About this park
Parry Lagoons Nature Reserve features extensive wetlands. A picturesque and cooling feast for the eyes in the Kimberley heat. Waterbirds flock to feed and breed in the lush landscape. This is an important stopover for migratory wading birds. Some have travelled from as far as Siberia. Wow!
During the wet season, bursting creeks flood the flat, low-lying plain. It’s a mecca for birdwatching and photography. A specially designed boardwalk and wildlife hide is perfect for setting up your kit. Focus your lenses and look out for egrets, spoonbills, herons, and brolgas. Magpie geese can sometimes be seen in their thousands!
After the wet season the billabongs and lagoons shrink away. Barramundi, mullet and tarpon get left in the pools. They provide a year-round food supply for fish-eating birds of prey. Pelicans, jabirus and the occasional crocodile also come for a snack. During the dry season quail, plover and other ground-nesting birds use the grasslands for breeding and shelter.
For a more panoramic view of the reserve take a walk up to the high point ruins of Telegraph Hill. The light at dawn and dusk is magical. This attractive park lives up to the bucket list beauty of Western Australia’s Kimberley region. Make it part of your itinerary!
The Parry Creek Nature Reserve is listed as a wetland of international importance under the Ramsar Convention and is listed on the Register of the National Estate.
Review - Nature at its best If you are lucky enough to visit this area in the next few months you will get great views of extensive waterways. We spent several hours in the hide on the lake observing and trying to identify the birdlife, cormorants, rainbow bee eaters, shags, cranes, ducks of all shapes and sizes, magpie geese and whistling ducks, lots more that we didn’t know. A photographer’s dream. The lagoon is at its best for many years due to late rains. Lowfar - Trip Advisor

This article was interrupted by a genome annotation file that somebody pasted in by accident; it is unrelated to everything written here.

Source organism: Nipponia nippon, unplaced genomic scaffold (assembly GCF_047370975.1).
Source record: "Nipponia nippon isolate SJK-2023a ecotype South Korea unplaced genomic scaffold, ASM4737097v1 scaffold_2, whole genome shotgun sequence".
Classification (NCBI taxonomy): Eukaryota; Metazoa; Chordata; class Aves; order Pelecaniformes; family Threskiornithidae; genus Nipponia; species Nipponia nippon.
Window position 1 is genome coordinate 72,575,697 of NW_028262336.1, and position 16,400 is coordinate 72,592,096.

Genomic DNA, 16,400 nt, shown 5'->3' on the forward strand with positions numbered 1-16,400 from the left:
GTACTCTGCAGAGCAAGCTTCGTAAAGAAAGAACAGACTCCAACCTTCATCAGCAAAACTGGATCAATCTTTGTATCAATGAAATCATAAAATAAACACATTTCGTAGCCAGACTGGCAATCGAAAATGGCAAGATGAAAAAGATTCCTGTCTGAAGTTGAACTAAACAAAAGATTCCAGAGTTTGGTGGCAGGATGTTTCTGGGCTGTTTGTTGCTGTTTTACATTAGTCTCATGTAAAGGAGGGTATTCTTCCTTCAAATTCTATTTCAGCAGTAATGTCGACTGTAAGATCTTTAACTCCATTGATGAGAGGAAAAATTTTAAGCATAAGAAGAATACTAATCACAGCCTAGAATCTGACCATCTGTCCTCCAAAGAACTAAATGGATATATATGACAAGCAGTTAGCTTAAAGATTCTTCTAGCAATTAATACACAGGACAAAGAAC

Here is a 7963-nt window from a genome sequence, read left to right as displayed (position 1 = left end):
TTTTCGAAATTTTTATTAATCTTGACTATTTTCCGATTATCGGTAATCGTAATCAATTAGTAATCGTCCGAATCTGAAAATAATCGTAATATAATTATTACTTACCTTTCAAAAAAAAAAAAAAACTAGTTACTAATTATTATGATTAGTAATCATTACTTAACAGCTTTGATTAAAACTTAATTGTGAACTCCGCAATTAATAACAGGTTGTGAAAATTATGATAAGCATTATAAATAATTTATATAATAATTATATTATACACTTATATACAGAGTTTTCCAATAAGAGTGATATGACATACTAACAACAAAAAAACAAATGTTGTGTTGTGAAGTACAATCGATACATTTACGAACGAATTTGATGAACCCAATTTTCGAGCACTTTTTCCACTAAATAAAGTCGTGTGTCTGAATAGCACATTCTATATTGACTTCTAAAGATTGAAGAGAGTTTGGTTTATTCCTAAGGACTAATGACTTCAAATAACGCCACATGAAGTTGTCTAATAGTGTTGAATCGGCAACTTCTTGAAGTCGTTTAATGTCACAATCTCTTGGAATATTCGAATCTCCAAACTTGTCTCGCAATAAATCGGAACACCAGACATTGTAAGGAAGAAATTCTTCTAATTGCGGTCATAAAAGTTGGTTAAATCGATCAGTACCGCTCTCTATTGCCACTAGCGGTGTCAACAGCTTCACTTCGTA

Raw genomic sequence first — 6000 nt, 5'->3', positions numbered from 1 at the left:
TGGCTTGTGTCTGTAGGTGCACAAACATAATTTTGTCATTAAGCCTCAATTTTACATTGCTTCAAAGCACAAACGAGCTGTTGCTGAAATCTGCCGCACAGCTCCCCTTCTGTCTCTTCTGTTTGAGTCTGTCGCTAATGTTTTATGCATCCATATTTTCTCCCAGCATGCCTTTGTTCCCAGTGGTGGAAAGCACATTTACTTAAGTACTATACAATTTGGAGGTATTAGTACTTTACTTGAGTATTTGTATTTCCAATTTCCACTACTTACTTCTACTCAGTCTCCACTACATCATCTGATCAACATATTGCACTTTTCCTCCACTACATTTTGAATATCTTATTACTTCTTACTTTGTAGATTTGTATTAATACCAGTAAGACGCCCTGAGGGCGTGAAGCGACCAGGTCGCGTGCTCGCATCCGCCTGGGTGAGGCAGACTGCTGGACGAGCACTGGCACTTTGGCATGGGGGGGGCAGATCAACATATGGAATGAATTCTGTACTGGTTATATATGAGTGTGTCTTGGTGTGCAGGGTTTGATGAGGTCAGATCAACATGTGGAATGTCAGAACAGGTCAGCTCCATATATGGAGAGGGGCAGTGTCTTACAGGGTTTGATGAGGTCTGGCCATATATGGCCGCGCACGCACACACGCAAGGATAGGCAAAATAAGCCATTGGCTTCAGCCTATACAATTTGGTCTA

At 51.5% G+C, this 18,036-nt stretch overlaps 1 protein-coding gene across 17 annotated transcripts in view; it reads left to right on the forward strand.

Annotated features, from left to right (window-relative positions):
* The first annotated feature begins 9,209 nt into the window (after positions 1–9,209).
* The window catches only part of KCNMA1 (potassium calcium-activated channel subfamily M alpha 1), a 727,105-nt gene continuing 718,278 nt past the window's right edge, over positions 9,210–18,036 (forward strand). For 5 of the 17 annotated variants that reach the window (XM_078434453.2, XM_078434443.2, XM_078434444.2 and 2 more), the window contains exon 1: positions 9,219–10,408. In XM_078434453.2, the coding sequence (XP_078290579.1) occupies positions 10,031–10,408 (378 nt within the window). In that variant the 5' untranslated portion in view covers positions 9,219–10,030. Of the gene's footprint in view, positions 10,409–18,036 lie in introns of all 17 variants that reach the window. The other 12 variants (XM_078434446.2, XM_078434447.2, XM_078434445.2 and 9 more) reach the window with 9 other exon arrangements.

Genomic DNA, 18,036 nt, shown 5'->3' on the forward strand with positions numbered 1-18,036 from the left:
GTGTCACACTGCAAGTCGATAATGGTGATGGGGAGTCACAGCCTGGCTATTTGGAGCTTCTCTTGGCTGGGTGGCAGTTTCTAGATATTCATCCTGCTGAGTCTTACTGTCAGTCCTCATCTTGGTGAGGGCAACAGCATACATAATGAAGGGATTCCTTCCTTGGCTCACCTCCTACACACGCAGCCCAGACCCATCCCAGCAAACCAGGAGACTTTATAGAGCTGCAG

When you are entering the Kimberley or Pilbara regions, you are entering crocodile country. Two species of crocodile occur in Western Australia: the estuarine (or saltwater) crocodile and the freshwater crocodile. The estuarine crocodile is the largest living reptile and is considered to be a dangerous predator. Freshwater crocodiles are smaller and not as aggressive. Both freshwater and saltwater crocodiles inhabit Parry Lagoons, so stay well back from the water’s edge.
Heed all warning signs, however just because a sign isn’t there doesn’t mean crocodiles aren’t present. If you are unsure don't swim, canoe or use small boats in estuaries, tidal rivers or pools and contact the nearest Parks and Wildlife office.
Plants, wildlife and fungi
Visit the Atlas of Living Australia for a list of species recorded in Parry Lagoons Nature Reserve.
We recognise and acknowledge Aboriginal people as the traditional owners of Parry Lagoons Nature Reserve.
The reserve contains sites that hold significance for the Miriwoong and Gajirrawoong people and is jointly managed by the Parks and Wildlife Service, the Miriuwung Gajerrong Aboriginal Corporation and the Yoorrooyang Dawang Regional Park Council.